Keith Reisinger originally conceived the idea of the Pixie regional Australian ice cream brand — headquartered in Toowoomba, Queensland, Australia — 60 years ago. His ice cream creations, made from natural fresh ingredients from the region, were so well received that the family business is now in its third generation.

The company used the Queensland government´s Made in Queensland grants initiative, which supports small-to-medium-sized manufacturers, as a stepping stone to position itself for the international market. With the help of the government grant of $1,496 million Australian dollars, Pixie invested in innovative automation and technology solutions that significantly increase production volumes. The objective is to expand the sales of Pixie ice cream to North America and the Asia-Pacific region.

With the grant funding it acquired, Pixie switched to automated packaging. Now, a combination of a picker line and a packing line from Crailsheim, Germany-based Schubert packs the ice cream on a stick into a variety of cartons and plastic boxes. Through the joint development of the top loading machine (TLM) system, the two innovative companies quickly established a close relationship.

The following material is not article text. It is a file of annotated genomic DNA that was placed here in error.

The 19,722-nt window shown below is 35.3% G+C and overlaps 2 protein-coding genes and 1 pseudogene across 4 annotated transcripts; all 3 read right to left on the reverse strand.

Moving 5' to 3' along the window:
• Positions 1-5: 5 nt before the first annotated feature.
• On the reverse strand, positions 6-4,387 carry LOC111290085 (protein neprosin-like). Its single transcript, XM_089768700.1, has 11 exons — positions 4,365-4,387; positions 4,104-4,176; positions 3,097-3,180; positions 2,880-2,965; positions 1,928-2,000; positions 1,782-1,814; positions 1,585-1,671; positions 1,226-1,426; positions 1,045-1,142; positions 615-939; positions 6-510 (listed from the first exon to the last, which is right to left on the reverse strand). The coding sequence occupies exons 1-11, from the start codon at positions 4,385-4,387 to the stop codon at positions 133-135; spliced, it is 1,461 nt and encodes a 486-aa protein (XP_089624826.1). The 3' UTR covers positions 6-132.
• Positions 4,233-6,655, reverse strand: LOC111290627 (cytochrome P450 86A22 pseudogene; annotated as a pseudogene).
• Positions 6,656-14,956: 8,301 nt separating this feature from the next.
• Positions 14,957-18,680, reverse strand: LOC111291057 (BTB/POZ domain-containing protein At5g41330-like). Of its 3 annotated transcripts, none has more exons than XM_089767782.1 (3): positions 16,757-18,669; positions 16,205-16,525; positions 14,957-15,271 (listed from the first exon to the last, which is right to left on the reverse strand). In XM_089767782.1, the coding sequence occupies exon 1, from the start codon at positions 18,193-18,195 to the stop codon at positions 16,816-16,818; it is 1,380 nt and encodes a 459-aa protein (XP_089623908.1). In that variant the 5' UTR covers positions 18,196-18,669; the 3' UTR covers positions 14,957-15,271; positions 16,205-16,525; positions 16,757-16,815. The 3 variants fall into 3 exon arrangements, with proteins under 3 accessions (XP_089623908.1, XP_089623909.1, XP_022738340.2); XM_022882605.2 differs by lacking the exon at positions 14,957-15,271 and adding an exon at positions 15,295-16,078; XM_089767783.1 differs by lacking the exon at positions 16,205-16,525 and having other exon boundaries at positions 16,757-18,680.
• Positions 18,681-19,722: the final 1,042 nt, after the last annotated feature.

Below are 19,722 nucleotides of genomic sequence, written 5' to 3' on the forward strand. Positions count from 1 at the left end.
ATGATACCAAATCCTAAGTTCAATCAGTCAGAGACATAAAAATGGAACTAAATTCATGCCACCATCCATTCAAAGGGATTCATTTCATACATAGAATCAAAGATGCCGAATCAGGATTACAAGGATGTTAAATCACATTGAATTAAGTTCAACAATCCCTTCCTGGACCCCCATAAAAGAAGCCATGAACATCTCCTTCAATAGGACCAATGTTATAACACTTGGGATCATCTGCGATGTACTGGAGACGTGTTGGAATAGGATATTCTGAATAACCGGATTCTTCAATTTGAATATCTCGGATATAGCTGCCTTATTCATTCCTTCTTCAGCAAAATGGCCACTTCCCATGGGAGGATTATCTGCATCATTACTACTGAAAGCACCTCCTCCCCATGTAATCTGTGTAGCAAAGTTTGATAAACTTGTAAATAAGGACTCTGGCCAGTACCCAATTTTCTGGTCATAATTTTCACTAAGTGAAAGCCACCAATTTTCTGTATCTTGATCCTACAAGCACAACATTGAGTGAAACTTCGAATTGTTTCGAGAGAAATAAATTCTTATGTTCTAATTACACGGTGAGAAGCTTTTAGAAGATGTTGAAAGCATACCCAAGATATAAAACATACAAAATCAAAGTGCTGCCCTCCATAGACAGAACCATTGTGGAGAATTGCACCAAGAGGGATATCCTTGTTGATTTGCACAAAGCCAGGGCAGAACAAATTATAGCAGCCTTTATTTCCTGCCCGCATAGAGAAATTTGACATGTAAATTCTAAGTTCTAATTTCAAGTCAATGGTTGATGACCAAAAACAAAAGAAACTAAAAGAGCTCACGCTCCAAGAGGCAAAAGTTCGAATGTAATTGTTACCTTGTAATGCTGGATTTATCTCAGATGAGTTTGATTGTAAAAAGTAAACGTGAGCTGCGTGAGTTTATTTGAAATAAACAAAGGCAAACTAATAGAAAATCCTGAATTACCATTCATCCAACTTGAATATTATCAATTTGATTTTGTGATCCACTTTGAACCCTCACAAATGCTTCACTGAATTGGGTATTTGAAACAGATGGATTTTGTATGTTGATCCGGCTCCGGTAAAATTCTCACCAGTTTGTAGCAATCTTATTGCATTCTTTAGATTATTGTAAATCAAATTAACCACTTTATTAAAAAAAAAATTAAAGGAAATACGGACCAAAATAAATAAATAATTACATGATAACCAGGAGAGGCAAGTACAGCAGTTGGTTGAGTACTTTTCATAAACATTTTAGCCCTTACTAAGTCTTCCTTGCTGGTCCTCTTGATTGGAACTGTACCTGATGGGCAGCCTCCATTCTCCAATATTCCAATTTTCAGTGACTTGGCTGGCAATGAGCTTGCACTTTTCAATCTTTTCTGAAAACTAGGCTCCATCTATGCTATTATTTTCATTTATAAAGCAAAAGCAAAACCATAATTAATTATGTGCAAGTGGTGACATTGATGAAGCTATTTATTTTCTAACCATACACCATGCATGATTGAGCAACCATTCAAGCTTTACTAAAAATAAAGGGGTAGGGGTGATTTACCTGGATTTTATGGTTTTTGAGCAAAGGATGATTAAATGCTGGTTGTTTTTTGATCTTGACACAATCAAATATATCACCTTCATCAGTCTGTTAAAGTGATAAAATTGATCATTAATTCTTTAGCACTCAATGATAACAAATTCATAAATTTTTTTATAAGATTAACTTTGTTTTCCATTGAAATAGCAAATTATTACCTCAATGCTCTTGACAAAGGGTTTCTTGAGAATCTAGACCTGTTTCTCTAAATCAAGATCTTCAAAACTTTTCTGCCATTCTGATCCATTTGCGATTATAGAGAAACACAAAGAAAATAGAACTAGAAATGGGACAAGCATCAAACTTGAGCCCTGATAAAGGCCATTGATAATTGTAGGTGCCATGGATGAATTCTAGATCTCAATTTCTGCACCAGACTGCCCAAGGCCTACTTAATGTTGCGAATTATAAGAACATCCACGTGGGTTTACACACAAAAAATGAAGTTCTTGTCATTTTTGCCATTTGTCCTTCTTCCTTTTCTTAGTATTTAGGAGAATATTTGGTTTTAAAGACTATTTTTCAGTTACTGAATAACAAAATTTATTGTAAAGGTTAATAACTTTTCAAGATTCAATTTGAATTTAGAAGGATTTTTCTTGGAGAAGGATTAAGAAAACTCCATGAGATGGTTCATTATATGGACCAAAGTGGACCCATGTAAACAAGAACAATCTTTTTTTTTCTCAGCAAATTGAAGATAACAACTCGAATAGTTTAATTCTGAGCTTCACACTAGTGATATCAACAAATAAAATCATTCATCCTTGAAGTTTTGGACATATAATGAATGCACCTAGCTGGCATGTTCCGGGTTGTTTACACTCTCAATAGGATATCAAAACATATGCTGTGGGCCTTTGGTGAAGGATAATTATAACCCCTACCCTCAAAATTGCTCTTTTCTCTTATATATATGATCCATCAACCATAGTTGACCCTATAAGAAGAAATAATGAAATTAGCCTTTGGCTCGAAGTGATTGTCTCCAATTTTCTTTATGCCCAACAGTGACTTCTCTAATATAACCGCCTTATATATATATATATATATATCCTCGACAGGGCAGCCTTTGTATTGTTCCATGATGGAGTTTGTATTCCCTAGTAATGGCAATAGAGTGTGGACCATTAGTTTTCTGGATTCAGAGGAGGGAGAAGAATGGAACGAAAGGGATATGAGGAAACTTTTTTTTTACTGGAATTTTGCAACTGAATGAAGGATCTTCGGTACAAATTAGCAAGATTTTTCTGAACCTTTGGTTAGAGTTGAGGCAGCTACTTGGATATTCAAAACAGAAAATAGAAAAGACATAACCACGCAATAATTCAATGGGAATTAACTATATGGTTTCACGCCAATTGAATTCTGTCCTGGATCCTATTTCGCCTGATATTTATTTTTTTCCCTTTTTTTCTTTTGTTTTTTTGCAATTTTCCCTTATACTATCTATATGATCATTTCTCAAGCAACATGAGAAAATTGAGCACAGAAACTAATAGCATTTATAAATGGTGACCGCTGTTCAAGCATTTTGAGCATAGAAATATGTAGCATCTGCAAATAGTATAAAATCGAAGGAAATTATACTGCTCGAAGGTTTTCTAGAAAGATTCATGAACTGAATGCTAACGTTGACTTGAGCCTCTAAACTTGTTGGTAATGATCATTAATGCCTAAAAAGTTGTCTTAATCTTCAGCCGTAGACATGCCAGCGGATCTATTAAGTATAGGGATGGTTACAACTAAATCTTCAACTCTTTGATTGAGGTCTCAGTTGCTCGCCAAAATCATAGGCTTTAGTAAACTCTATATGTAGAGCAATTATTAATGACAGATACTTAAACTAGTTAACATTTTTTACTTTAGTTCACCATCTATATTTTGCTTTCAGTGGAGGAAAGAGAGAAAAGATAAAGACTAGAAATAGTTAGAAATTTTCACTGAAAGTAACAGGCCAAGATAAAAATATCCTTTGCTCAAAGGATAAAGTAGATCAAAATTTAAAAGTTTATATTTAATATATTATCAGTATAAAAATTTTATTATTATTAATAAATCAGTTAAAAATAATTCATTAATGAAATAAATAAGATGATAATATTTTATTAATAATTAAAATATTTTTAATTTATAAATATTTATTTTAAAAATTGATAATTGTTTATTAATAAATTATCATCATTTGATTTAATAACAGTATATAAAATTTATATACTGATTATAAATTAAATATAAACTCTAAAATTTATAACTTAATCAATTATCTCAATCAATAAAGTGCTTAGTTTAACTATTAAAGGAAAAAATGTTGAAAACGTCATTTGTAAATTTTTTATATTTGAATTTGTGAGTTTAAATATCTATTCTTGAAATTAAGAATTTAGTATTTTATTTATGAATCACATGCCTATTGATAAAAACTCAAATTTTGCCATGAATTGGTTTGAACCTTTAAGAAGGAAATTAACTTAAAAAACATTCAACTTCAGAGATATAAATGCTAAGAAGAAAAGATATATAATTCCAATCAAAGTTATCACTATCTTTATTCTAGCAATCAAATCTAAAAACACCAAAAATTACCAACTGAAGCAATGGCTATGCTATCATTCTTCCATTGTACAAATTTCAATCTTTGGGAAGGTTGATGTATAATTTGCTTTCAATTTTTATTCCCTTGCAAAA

“We first came into contact [with Schubert] at the 2016 PackExpo in Chicago,” said Brendan French, business manager at Pixie. “The visit to the Crailsheim plant ultimately convinced us that with Schubert, we had chosen the right partner to step into the world of automation. Their innovative strength, leading technologies and the modular, flexible concept of the TLM machines suit our ideas perfectly.”


The challenge of available space and packaging design

The switch to automated packaging entailed a number of requirements for the new packaging machine. It was important to be able to package the previously frozen flow-wrapped ice cream online (i.e., sorted and directly from production), as well as offline (i.e., mixed assortments from storage). The entire system had to be extremely compact so it wouldn’t exceed the limited hall space.

Additionally, Pixie required a large variety of formats: The milk and fruit ice-cream varieties are packed both into cartons of various sizes and into plastic work in progress (WIP) containers.

In an early development phase, Schubert identified another challenge: The cartons used are very high and allow very little leeway for the products. Moreover, the ice cream is not always in an identical position in the flowpacks.

When a robot grips the product, the empty ends of the flowpacks protrude by varying distances. When placing them into the carton over the high edge, these “fins” can quickly stick to the carton wall. This delays the process flow and the products are not stacked well enough in the secondary packaging.


Development in close collaboration with Pixie

To prevent this, Schubert’s specialists worked closely with Pixie to optimize the packaging design and ensure a secure packaging process. The carton remains open at the front during packaging since it is not glued all the way round, as would usually be the case. The front carton wall tilts slightly forward, enlarging the opening to insert the products.